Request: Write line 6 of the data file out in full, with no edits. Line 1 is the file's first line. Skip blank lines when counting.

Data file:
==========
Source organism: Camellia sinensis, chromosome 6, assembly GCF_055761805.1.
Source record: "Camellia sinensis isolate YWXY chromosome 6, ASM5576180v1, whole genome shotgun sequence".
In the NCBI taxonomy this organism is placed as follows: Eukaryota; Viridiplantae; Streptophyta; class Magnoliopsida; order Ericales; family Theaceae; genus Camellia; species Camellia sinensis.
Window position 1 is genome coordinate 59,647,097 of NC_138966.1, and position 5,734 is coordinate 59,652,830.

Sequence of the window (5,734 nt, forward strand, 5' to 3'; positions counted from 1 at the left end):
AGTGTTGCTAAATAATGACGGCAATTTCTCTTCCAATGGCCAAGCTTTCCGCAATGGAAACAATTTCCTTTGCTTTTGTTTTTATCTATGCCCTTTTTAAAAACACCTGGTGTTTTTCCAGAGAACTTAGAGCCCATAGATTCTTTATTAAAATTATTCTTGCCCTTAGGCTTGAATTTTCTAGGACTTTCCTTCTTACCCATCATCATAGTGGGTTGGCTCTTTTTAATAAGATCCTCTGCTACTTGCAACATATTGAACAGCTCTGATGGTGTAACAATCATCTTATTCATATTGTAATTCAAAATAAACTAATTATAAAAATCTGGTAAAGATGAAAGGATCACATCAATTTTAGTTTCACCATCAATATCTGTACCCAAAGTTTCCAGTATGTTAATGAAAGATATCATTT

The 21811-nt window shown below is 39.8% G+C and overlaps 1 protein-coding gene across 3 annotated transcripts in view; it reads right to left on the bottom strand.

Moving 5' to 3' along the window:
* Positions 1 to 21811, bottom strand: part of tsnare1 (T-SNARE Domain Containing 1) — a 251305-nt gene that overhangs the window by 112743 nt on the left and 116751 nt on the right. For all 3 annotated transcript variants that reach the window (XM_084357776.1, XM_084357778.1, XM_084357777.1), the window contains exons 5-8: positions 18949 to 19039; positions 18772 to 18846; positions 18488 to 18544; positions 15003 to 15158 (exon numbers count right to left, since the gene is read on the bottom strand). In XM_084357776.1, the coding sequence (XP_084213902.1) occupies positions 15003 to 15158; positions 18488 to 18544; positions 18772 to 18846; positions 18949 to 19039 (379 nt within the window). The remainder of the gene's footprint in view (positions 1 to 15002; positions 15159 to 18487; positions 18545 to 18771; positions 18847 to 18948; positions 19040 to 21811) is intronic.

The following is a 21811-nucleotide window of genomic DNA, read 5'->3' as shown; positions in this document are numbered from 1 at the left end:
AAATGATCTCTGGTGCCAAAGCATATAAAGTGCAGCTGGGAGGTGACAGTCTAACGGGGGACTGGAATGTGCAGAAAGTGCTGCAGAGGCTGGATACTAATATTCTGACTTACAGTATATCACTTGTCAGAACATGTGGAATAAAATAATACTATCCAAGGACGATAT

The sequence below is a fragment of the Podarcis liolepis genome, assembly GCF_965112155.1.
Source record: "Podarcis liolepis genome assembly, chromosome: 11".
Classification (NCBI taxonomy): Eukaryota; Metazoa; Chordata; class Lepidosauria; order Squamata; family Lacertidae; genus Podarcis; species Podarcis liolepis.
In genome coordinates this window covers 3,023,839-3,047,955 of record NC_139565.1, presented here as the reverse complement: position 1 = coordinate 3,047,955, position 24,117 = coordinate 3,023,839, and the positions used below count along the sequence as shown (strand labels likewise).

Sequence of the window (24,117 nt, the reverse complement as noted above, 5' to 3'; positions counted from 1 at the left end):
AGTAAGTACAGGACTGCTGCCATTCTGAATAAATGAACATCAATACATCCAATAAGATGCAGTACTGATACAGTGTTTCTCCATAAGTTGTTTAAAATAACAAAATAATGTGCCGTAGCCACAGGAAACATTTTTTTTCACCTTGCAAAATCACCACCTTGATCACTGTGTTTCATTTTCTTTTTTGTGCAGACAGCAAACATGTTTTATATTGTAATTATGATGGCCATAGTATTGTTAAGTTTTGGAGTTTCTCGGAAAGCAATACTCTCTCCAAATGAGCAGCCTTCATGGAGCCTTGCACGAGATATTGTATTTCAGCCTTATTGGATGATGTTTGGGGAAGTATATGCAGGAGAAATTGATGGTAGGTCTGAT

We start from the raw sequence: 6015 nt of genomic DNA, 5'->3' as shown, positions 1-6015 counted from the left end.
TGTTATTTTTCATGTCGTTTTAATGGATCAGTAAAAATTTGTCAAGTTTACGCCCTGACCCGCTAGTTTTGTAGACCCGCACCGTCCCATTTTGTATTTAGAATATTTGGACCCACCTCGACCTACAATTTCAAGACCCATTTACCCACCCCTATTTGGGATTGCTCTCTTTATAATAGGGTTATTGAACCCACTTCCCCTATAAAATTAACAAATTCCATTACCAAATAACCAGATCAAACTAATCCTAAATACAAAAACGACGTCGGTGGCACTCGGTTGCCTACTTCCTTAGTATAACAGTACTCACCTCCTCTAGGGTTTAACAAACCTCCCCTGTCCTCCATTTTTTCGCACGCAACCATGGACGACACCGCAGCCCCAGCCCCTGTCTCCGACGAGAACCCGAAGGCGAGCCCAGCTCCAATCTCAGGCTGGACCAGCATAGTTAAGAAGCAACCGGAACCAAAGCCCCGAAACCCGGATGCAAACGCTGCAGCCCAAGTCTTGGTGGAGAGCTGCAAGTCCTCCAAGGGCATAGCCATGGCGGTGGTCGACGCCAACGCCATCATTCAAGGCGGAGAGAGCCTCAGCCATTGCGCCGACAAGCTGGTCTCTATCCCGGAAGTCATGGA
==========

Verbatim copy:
AGTGTTGCTAAATAATGACGGCAATTTCTCTTCCAATGGCCAAGCTTTCCGCAATGGAAACAATTTCCTTTGCTTTTGTTTTTATCTATGCCCTTTTTAAAAACACCTGGTGTTTTTCCAGAGAACTTAGAGCCCATAGATTCTTTATTAAAATTATTCTTGCCCTTAGGCTTGAATTTTCTAGGACTTTCCTTCTTACCCATCATCATAGTGGGTTGGCTCTTTTTAATAAGATCCTCTGCTACTTGCAACATATTGAACAGCTCTGATGGTGTAACAATCATCTTATTCATATTGTAATTCAAAATAAACTAATTATAAAAATCTGGTAAAGATGAAAGGATCACATCAATTTTAGTTTCACCATCAATATCTGTACCCAAAGTTTCCAGTATGTTAATGAAAGATATCATTT